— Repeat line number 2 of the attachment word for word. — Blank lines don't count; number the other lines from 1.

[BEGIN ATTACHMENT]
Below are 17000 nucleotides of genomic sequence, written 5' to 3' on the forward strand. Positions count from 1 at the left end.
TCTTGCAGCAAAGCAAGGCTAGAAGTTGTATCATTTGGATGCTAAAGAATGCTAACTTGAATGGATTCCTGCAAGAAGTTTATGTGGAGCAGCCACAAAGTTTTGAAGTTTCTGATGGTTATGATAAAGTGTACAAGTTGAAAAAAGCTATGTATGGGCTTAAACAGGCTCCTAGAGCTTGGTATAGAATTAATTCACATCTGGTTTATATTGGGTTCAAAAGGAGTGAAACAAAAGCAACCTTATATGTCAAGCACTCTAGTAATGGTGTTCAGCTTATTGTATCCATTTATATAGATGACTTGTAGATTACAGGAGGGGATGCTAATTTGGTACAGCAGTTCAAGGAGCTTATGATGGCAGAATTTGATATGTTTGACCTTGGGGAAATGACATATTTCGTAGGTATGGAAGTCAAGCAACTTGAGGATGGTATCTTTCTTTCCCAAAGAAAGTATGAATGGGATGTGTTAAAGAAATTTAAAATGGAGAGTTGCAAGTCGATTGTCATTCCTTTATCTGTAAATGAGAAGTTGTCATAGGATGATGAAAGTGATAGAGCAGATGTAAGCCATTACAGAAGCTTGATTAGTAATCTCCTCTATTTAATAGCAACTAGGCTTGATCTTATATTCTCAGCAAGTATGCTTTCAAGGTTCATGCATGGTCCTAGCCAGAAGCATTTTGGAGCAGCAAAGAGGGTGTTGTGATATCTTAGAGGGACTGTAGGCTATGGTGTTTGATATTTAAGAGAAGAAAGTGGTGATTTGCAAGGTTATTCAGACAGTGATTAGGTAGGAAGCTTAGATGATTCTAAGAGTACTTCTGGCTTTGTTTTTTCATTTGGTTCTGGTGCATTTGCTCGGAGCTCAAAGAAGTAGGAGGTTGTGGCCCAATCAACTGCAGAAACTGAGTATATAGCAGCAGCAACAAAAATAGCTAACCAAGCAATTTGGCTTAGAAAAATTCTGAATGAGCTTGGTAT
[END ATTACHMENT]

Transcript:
TCTTGCAGCAAAGCAAGGCTAGAAGTTGTATCATTTGGATGCTAAAGAATGCTAACTTGAATGGATTCCTGCAAGAAGTTTATGTGGAGCAGCCACAAAGTTTTGAAGTTTCTGATGGTTATGATAAAGTGTACAAGTTGAAAAAAGCTATGTATGGGCTTAAACAGGCTCCTAGAGCTTGGTATAGAATTAATTCACATCTGGTTTATATTGGGTTCAAAAGGAGTGAAACAAAAGCAACCTTATATGTCAAGCACTCTAGTAATGGTGTTCAGCTTATTGTATCCATTTATATAGATGACTTGTAGATTACAGGAGGGGATGCTAATTTGGTACAGCAGTTCAAGGAGCTTATGATGGCAGAATTTGATATGTTTGACCTTGGGGAAATGACATATTTCGTAGGTATGGAAGTCAAGCAACTTGAGGATGGTATCTTTCTTTCCCAAAGAAAGTATGAATGGGATGTGTTAAAGAAATTTAAAATGGAGAGTTGCAAGTCGATTGTCATTCCTTTATCTGTAAATGAGAAGTTGTCATAGGATGATGAAAGTGATAGAGCAGATGTAAGCCATTACAGAAGCTTGATTAGTAATCTCCTCTATTTAATAGCAACTAGGCTTGATCTTATATTCTCAGCAAGTATGCTTTCAAGGTTCATGCATGGTCCTAGCCAGAAGCATTTTGGAGCAGCAAAGAGGGTGTTGTGATATCTTAGAGGGACTGTAGGCTATGGTGTTTGATATTTAAGAGAAGAAAGTGGTGATTTGCAAGGTTATTCAGACAGTGATTAGGTAGGAAGCTTAGATGATTCTAAGAGTACTTCTGGCTTTGTTTTTTCATTTGGTTCTGGTGCATTTGCTCGGAGCTCAAAGAAGTAGGAGGTTGTGGCCCAATCAACTGCAGAAACTGAGTATATAGCAGCAGCAACAAAAATAGCTAACCAAGCAATTTGGCTTAGAAAAATTCTGAATGAGCTTGGTAT